Walking and Bus Stops

Lindsay Mitchell blogs on the advice Scottish Police have given out to men, to help women feel more secure when alone in the evenings:

“Resist chatting to a woman who is waiting, for example, at an isolated bus stop. She won’t know that you mean her no harm. Remember that a woman may also feel threatened by what you think are admiring looks.”

The leaflet reiterates previous advice that men who find themselves walking in the same direction as a woman should cross the street to reassure her that she is not being followed.

Now it goes without saying that casting “admiring looks” at a woman alone at night is not a good thing to do, beyond the normal smile or visual recognition of each other.

It also goes without saying that crossing the street just because there is a woman on your side is somewhat of an overkill. Not to say that one shouldn’t be sensitive about the nervousness of being followed. I sometimes get nervous when I can hear or see the shadow of someone behind me. Likewise I often go out of my way not to stay behind someone when walking along, by walking at a different pace to them.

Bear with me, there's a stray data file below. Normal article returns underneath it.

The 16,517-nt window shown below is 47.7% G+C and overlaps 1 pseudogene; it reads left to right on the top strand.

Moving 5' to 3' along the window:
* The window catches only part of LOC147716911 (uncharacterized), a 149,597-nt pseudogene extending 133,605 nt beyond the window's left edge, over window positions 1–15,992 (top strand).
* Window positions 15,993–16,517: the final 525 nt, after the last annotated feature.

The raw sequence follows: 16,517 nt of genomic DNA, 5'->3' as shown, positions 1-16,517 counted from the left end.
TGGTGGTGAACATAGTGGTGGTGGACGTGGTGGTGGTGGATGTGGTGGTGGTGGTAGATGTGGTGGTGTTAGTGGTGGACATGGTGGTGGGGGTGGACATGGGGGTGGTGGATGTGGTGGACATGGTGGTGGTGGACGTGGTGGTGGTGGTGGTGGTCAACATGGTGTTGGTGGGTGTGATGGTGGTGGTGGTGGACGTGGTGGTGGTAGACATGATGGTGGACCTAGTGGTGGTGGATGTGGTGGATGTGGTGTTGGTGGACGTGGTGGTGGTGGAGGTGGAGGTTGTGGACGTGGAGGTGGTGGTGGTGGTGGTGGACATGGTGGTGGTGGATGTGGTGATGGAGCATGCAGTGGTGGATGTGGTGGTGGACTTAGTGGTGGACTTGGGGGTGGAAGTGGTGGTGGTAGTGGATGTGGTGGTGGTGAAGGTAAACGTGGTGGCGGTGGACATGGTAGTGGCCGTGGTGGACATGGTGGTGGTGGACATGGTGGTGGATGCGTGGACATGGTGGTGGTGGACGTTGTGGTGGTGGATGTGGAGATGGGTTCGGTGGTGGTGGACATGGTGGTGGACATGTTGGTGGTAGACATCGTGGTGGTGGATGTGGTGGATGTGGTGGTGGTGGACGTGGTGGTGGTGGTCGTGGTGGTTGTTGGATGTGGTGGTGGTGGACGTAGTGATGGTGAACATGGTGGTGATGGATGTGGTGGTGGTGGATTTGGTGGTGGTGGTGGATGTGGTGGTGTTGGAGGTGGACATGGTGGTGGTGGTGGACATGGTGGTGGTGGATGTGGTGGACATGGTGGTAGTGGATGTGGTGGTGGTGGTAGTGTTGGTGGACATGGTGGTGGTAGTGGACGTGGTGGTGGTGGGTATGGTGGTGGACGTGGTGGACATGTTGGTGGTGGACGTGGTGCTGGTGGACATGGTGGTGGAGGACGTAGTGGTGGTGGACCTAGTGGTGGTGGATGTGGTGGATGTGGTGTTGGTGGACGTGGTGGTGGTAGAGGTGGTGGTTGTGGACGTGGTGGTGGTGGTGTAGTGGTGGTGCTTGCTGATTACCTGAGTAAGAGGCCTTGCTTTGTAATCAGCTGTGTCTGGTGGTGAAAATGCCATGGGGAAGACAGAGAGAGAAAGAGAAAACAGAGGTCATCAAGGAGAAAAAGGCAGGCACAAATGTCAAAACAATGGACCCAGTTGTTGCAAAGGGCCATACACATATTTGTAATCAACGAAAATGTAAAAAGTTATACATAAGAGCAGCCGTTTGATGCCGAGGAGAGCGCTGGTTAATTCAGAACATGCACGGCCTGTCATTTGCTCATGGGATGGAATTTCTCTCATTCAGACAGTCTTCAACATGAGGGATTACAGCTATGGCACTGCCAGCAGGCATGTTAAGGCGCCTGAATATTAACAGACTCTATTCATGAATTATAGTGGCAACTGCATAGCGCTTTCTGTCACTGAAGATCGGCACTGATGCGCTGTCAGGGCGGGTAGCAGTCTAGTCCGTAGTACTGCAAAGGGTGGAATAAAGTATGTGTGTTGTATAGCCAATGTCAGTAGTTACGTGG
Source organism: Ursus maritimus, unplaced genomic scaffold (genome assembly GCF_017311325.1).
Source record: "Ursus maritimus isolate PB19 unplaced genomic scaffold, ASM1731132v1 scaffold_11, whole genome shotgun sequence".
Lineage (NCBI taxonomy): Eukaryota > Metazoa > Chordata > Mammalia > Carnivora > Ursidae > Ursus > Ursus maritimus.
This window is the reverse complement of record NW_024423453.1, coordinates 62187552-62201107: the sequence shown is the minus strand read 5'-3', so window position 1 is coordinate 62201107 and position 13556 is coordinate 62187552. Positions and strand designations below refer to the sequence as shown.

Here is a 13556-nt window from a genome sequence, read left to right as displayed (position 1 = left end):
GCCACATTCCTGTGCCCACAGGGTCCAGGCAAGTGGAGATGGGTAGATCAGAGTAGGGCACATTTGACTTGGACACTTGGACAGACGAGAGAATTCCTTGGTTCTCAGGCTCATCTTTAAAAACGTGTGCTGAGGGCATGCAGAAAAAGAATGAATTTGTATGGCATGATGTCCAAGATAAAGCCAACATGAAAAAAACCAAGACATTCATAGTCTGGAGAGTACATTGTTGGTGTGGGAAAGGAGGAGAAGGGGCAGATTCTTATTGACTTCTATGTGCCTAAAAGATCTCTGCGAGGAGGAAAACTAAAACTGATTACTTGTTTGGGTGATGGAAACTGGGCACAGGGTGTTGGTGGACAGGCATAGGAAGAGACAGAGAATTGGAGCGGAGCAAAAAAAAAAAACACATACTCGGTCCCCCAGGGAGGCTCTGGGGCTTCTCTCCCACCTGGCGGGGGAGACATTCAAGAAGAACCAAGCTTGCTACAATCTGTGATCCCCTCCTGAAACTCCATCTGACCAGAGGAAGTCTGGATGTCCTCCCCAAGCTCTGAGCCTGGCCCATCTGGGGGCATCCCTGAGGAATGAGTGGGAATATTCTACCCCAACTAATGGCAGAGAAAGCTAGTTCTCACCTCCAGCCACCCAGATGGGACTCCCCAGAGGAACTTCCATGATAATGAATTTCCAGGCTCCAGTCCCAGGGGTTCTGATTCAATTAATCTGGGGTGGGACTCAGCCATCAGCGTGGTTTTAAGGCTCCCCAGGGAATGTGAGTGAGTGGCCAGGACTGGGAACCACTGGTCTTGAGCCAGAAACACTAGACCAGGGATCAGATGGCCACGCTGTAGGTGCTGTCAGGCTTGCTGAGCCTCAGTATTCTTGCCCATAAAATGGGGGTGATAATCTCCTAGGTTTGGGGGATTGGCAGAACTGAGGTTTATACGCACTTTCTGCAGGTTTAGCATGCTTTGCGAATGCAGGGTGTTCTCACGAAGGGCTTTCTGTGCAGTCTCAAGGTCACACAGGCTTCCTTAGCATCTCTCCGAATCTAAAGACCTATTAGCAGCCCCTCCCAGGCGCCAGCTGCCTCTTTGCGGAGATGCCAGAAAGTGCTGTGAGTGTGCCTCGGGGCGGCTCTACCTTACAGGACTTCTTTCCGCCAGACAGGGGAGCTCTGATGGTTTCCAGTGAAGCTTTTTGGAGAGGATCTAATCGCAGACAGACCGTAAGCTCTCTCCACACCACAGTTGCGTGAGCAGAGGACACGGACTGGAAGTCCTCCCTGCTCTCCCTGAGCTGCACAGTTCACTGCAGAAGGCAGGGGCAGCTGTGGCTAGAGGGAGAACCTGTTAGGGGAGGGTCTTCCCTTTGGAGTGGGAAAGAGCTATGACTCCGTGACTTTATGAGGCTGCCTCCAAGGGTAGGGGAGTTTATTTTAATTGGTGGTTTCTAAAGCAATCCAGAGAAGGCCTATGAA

What is interesting is the issue of chatting at bus stops etc. I’d be interested to hear from women especially on whether they find it worrisome or a relief if someone strikes up a conversation at a bus stop. Part of me thinks that one might prefer someone who is friendly (not sleazy) and comments on the book they are reading or other such banial stuff. It sort of humanises them as less likely to then drag you around the corner. Personally I’m not a bus stop chatter, and believe the best stranger is a silent one. But others might disagree?

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